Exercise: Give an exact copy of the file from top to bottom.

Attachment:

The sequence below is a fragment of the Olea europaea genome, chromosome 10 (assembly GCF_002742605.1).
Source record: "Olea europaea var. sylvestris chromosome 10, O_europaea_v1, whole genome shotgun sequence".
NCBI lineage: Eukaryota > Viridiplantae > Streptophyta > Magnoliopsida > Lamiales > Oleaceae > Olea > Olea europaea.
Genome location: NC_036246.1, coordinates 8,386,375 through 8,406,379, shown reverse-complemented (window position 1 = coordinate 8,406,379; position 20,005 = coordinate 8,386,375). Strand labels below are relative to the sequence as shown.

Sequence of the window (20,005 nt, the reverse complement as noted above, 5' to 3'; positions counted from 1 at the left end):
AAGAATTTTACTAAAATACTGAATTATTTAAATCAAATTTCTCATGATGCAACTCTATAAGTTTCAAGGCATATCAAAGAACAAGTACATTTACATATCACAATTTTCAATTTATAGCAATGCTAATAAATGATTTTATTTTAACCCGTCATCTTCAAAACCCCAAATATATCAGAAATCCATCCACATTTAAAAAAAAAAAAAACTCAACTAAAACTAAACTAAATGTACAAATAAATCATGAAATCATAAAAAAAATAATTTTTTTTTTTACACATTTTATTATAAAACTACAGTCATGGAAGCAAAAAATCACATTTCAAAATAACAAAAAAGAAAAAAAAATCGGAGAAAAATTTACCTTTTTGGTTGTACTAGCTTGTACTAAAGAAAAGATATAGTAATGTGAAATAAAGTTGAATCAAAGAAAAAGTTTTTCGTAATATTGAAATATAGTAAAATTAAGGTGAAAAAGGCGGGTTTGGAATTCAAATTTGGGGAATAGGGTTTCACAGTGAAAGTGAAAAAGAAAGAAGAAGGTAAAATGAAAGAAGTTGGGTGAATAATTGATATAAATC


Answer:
The sequence below is a fragment of the Olea europaea genome, chromosome 10 (assembly GCF_002742605.1).
Source record: "Olea europaea var. sylvestris chromosome 10, O_europaea_v1, whole genome shotgun sequence".
NCBI lineage: Eukaryota > Viridiplantae > Streptophyta > Magnoliopsida > Lamiales > Oleaceae > Olea > Olea europaea.
Genome location: NC_036246.1, coordinates 8,386,375 through 8,406,379, shown reverse-complemented (window position 1 = coordinate 8,406,379; position 20,005 = coordinate 8,386,375). Strand labels below are relative to the sequence as shown.

Sequence of the window (20,005 nt, the reverse complement as noted above, 5' to 3'; positions counted from 1 at the left end):
AAGAATTTTACTAAAATACTGAATTATTTAAATCAAATTTCTCATGATGCAACTCTATAAGTTTCAAGGCATATCAAAGAACAAGTACATTTACATATCACAATTTTCAATTTATAGCAATGCTAATAAATGATTTTATTTTAACCCGTCATCTTCAAAACCCCAAATATATCAGAAATCCATCCACATTTAAAAAAAAAAAAAACTCAACTAAAACTAAACTAAATGTACAAATAAATCATGAAATCATAAAAAAAATAATTTTTTTTTTTACACATTTTATTATAAAACTACAGTCATGGAAGCAAAAAATCACATTTCAAAATAACAAAAAAGAAAAAAAAATCGGAGAAAAATTTACCTTTTTGGTTGTACTAGCTTGTACTAAAGAAAAGATATAGTAATGTGAAATAAAGTTGAATCAAAGAAAAAGTTTTTCGTAATATTGAAATATAGTAAAATTAAGGTGAAAAAGGCGGGTTTGGAATTCAAATTTGGGGAATAGGGTTTCACAGTGAAAGTGAAAAAGAAAGAAGAAGGTAAAATGAAAGAAGTTGGGTGAATAATTGATATAAATC